DAPL Update: Nonviolent Peaceforce Sends Team to North Dakota, Will Train More Volunteers

Between court challenges and cold weather, the conflicts around the Dakota Access Pipeline (DAPL) are in a temporary lull. Still, the Water Protectors’ civil disobedience has stirred increased hostility toward Native Americans in the region. They are experiencing harassment and threats in the Mandan/Bismarck area, according to the group Nonviolent Peaceforce.

Nonviolent Peaceforce is responding with plans to send unarmed, nonviolent civilian protectors to try to open constructive dialogue. The group’s mission is to “protect civilians in violent conflicts through unarmed strategies,” and “build peace side by side with local communities,” according to its website. It has headquarters in Brussels and the Twin Cities.

Until now, Nonviolent Peaceforce only has worked in foreign countries. It currently has teams in the Philippines, South Sudan, Myanmar and the Middle East. Its work in North Dakota will be the first time it has a presence on U.S. soil.

According to an email announcement:

As our supporters, you have asked us many times, “When will [Nonviolent Peaceforce] start working in the US?” That time has come.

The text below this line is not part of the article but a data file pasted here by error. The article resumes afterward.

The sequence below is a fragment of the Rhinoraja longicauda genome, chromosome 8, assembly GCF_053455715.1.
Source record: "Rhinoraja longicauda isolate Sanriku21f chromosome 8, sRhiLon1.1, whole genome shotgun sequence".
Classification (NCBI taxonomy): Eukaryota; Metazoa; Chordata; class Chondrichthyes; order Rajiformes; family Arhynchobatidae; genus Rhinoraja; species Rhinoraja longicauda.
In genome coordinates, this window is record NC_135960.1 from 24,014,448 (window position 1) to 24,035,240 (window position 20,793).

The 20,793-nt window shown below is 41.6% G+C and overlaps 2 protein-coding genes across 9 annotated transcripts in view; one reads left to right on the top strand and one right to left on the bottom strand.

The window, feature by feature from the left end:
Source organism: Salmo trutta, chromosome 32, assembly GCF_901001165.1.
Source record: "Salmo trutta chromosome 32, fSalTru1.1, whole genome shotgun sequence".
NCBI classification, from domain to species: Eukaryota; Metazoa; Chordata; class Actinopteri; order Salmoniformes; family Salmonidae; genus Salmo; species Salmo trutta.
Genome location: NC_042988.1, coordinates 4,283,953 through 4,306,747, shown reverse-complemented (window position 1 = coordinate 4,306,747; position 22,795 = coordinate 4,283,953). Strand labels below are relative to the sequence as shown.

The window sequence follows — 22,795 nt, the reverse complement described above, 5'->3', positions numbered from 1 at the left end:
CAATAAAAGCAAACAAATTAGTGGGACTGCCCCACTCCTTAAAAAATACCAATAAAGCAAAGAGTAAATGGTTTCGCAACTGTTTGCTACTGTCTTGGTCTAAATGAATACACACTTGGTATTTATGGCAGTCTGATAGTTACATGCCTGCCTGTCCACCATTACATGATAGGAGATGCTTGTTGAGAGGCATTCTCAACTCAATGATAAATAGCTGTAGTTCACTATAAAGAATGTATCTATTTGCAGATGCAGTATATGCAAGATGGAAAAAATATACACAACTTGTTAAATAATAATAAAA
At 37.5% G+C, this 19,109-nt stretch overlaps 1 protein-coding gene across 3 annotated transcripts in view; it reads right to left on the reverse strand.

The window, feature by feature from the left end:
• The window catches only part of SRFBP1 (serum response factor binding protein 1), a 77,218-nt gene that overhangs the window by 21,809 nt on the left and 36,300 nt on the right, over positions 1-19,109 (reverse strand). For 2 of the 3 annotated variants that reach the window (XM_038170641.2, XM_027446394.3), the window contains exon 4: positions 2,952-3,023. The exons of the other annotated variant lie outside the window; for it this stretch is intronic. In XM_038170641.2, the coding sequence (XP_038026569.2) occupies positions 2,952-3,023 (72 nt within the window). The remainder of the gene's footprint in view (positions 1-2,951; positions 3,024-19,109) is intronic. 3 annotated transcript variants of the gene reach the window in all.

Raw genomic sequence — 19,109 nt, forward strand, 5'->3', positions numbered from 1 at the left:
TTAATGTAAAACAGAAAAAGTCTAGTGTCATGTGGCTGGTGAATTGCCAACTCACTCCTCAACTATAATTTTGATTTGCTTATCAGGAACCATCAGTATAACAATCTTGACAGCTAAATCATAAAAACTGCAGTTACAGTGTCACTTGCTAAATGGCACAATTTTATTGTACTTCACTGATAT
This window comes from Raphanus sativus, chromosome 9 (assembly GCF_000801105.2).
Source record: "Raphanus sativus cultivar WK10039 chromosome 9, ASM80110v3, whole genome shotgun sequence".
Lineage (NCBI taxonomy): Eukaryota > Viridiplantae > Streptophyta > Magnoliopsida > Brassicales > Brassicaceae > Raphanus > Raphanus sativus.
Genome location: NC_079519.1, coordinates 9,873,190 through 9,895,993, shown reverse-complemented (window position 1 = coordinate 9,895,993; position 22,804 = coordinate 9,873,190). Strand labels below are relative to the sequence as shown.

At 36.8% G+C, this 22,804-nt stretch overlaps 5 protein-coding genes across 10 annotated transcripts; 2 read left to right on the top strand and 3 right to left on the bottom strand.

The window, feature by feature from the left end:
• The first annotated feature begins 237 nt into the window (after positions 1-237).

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A Day of Many Messages: DAPL’s Owners Vow to Fight On; Standing Rock Leader Says Time to Break Camp; Signs of Victory, Uncertainty, and Worry Abound

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Moon rise at Oceti Sakowin earlier this fall.

Native rights and environmental groups are sending out congratulatory emails today on the Dakota Access Pipeline. They are celebrating the U.S. Army Corps of Engineers’ decision to deny an easement to Energy Transfer Partners to drill the Dakota Access Pipeline under the Missouri River. The Corps said it would explore alternative routes.

The question now is, What’s next?

The companies which own the Dakota Access Pipeline have sent out a blistering media release vowing to push head with the current project.

Standing Rock Tribal Chair Dave Archambault is telling the Water Protectors to break camp and go home for the winter, according to reports. The U.S. Army Corps of Engineers also set today as the deadline for people at the Oceti Sakowin Camp — which is on federal property — to leave

Yet many people at the camp don’t trust that the project will stop and are going to stay anyway.

Further, key pipeline players will change soon, both the Governor of North Dakota and the president of the United States. That throws everything up in the air.

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